Don't throw that compact disc into the dustbin of history just yet. (But fax machines, wood-paneled basements and "Jersey Shore" can stay there.) Seven in 10 car shoppers still want a CD player, according to a new survey of in-market consumers by IHS Markit. And of that subset, 75 percent think Ye Olde Compact Disc Reader should be standard.
It comes as more cars ditch the optical drives necessary for CDs - a trend you also see among laptop computers, too. But "most people still want it, even though we're moving away from that," IHS Markit auto analyst Colin Bird said. Audiophiles complain of the quality lost in compression for internet-streamed music, and such formats can put a premium stereo's capabilities to waste.
CD holdouts include "a subset of more audio-centric or audiophile consumers," Bird said, but also folks who "invested a lot of money in their CD library."
That isn't the only technology shoppers still want. IHS found 4 in 5 consumers still want the venerable in-dash navigation system. That's despite 85 percent of respondents saying they own smartphones and 83 percent of that group saying they use those phones to navigate while they drive. (Smartphone connectivity and battery life are apparently high on consumers' minds: Seven in 10 want wireless charging, while about two-thirds want in-car Wi-Fi, IHS says.)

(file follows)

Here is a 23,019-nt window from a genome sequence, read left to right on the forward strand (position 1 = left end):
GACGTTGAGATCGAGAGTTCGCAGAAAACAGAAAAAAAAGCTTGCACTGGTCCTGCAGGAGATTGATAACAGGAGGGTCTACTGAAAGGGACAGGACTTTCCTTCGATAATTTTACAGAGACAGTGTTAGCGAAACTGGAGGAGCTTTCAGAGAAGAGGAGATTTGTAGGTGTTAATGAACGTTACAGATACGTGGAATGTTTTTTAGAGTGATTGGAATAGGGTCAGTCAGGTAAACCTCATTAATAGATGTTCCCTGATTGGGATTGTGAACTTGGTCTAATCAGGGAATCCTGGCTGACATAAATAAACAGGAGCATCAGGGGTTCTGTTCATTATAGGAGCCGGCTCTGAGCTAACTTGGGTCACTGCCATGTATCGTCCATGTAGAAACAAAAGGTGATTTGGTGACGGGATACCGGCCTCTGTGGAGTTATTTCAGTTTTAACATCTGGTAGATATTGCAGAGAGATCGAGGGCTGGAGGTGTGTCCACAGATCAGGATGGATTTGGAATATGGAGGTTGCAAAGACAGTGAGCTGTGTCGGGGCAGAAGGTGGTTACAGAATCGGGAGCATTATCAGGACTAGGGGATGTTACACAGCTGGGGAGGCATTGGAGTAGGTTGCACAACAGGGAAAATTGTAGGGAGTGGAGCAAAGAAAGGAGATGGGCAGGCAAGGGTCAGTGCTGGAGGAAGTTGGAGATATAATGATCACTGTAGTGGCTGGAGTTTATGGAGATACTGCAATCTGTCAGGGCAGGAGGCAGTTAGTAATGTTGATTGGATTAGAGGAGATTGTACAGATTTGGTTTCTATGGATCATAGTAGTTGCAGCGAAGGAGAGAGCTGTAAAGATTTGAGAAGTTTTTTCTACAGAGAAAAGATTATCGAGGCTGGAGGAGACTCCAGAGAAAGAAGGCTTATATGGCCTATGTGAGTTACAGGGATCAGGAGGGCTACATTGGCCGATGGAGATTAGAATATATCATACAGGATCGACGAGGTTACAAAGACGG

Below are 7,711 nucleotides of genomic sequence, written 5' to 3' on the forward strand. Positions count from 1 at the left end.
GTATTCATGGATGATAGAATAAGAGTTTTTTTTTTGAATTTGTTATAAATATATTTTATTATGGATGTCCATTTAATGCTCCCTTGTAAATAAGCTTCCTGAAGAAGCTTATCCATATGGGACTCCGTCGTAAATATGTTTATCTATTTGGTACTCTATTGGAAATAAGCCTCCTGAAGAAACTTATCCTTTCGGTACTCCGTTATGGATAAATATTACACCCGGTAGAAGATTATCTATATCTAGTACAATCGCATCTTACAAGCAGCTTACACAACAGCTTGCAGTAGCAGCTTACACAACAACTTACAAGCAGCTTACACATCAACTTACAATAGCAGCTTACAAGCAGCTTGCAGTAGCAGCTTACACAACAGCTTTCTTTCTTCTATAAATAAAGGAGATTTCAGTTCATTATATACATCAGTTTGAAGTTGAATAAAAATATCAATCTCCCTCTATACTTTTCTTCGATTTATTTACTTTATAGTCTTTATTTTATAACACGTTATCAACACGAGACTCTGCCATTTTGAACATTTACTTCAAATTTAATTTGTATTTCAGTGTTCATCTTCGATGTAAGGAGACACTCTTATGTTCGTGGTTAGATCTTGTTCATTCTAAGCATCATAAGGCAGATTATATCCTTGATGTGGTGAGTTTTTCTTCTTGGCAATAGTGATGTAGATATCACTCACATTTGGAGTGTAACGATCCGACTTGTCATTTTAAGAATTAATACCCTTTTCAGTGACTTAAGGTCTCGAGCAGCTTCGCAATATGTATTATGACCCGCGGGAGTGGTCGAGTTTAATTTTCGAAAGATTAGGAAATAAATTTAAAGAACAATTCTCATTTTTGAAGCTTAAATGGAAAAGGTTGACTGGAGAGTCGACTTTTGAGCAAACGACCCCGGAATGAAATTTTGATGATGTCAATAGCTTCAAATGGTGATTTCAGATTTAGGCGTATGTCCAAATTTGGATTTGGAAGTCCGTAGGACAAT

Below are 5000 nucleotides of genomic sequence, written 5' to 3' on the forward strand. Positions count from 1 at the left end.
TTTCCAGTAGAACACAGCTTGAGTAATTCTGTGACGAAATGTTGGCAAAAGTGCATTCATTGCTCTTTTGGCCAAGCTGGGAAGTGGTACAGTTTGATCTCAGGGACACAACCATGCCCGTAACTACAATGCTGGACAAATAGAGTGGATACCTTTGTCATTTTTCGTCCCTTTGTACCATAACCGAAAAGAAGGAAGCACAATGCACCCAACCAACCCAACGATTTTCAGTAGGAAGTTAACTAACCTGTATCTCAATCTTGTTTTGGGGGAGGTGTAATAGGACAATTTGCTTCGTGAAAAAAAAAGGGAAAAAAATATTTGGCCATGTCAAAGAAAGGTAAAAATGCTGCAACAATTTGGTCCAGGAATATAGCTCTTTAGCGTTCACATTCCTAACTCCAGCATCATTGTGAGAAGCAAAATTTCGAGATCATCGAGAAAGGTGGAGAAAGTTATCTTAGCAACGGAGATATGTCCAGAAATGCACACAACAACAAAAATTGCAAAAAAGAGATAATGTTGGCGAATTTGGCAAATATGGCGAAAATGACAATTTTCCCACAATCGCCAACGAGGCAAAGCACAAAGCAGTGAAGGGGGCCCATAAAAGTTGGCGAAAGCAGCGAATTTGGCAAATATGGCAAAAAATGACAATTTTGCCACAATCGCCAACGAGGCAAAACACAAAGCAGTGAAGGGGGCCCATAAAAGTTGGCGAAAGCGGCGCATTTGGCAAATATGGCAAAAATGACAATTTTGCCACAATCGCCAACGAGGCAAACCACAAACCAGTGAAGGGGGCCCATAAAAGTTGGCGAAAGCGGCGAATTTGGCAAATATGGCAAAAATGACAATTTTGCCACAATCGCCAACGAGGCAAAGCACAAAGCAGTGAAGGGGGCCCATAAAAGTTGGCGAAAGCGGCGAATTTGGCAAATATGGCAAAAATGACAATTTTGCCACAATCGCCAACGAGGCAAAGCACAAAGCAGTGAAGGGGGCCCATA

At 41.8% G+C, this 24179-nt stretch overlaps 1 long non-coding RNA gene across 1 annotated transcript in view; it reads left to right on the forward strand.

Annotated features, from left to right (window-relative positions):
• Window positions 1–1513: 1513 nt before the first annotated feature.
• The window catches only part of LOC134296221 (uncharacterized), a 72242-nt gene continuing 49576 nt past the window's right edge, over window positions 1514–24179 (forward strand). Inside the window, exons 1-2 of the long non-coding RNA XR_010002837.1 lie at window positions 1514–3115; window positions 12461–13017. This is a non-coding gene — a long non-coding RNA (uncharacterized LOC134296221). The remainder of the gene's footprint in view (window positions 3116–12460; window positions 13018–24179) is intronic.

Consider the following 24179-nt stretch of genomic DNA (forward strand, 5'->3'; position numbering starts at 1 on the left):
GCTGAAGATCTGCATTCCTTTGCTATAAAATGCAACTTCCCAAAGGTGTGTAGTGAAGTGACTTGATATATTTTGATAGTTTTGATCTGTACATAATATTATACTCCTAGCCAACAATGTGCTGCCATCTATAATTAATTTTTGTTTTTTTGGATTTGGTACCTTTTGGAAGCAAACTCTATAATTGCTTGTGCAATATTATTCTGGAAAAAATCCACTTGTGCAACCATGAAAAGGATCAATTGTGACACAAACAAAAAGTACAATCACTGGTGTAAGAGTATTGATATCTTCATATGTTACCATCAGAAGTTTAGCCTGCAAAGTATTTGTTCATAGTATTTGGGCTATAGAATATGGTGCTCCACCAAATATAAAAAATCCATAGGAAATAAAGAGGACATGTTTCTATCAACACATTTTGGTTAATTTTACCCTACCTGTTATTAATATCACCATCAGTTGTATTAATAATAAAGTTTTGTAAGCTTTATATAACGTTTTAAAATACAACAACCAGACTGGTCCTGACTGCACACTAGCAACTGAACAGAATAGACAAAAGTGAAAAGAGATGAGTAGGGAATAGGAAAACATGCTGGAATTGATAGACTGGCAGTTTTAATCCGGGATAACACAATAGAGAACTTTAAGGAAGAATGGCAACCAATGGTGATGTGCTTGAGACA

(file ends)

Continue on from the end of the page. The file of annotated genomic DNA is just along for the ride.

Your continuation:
Of the 80 percent who want an in-car navigation system, the most-wanted features include real-time traffic (47 percent), dynamic routing (37 percent) and wirelessly updated maps (34 percent), the firm says.
Amid the proliferation of tablet computers, 45 percent of respondents want rear-seat entertainment systems - a small portion, Bird said, as many people don't need it. But for those who do, it's worth a lot. IHS found U.S. shoppers who wanted a rear-seat entertainment system were willing to fork over $640 on average to have a new car equipped with one; that's the most for any global region the firm surveyed. Shoppers in the U.K. and China, by contrast, valued rear entertainment at just US$388.
"While there's a low amount of total respondents that thought it was desirable," Bird said, "there's a subsection of them that are willing to pay extra for it."